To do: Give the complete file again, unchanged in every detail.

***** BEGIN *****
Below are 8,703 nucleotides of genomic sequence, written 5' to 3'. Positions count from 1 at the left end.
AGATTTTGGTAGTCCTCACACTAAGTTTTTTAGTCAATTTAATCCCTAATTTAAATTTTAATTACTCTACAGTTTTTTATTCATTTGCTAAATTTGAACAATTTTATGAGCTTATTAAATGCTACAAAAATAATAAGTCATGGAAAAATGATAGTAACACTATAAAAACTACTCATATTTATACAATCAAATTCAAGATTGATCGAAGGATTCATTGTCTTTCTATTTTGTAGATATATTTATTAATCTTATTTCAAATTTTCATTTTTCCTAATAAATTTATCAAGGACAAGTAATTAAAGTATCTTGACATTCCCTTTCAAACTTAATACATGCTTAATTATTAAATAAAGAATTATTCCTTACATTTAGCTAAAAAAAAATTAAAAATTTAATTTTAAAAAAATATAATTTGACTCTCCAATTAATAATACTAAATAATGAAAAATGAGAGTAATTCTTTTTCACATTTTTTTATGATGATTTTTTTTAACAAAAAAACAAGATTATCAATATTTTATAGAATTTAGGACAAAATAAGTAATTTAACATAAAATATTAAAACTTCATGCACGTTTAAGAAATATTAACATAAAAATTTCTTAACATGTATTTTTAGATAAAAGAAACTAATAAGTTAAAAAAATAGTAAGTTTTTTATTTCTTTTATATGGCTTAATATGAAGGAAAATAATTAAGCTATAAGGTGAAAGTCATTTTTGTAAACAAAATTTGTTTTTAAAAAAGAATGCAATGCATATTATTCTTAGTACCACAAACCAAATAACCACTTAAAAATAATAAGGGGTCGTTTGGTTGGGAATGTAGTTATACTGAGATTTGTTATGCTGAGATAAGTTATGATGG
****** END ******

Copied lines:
Below are 8,703 nucleotides of genomic sequence, written 5' to 3'. Positions count from 1 at the left end.
AGATTTTGGTAGTCCTCACACTAAGTTTTTTAGTCAATTTAATCCCTAATTTAAATTTTAATTACTCTACAGTTTTTTATTCATTTGCTAAATTTGAACAATTTTATGAGCTTATTAAATGCTACAAAAATAATAAGTCATGGAAAAATGATAGTAACACTATAAAAACTACTCATATTTATACAATCAAATTCAAGATTGATCGAAGGATTCATTGTCTTTCTATTTTGTAGATATATTTATTAATCTTATTTCAAATTTTCATTTTTCCTAATAAATTTATCAAGGACAAGTAATTAAAGTATCTTGACATTCCCTTTCAAACTTAATACATGCTTAATTATTAAATAAAGAATTATTCCTTACATTTAGCTAAAAAAAAATTAAAAATTTAATTTTAAAAAAATATAATTTGACTCTCCAATTAATAATACTAAATAATGAAAAATGAGAGTAATTCTTTTTCACATTTTTTTATGATGATTTTTTTTAACAAAAAAACAAGATTATCAATATTTTATAGAATTTAGGACAAAATAAGTAATTTAACATAAAATATTAAAACTTCATGCACGTTTAAGAAATATTAACATAAAAATTTCTTAACATGTATTTTTAGATAAAAGAAACTAATAAGTTAAAAAAATAGTAAGTTTTTTATTTCTTTTATATGGCTTAATATGAAGGAAAATAATTAAGCTATAAGGTGAAAGTCATTTTTGTAAACAAAATTTGTTTTTAAAAAAGAATGCAATGCATATTATTCTTAGTACCACAAACCAAATAACCACTTAAAAATAATAAGGGGTCGTTTGGTTGGGAATGTAGTTATACTGAGATTTGTTATGCTGAGATAAGTTATGATGG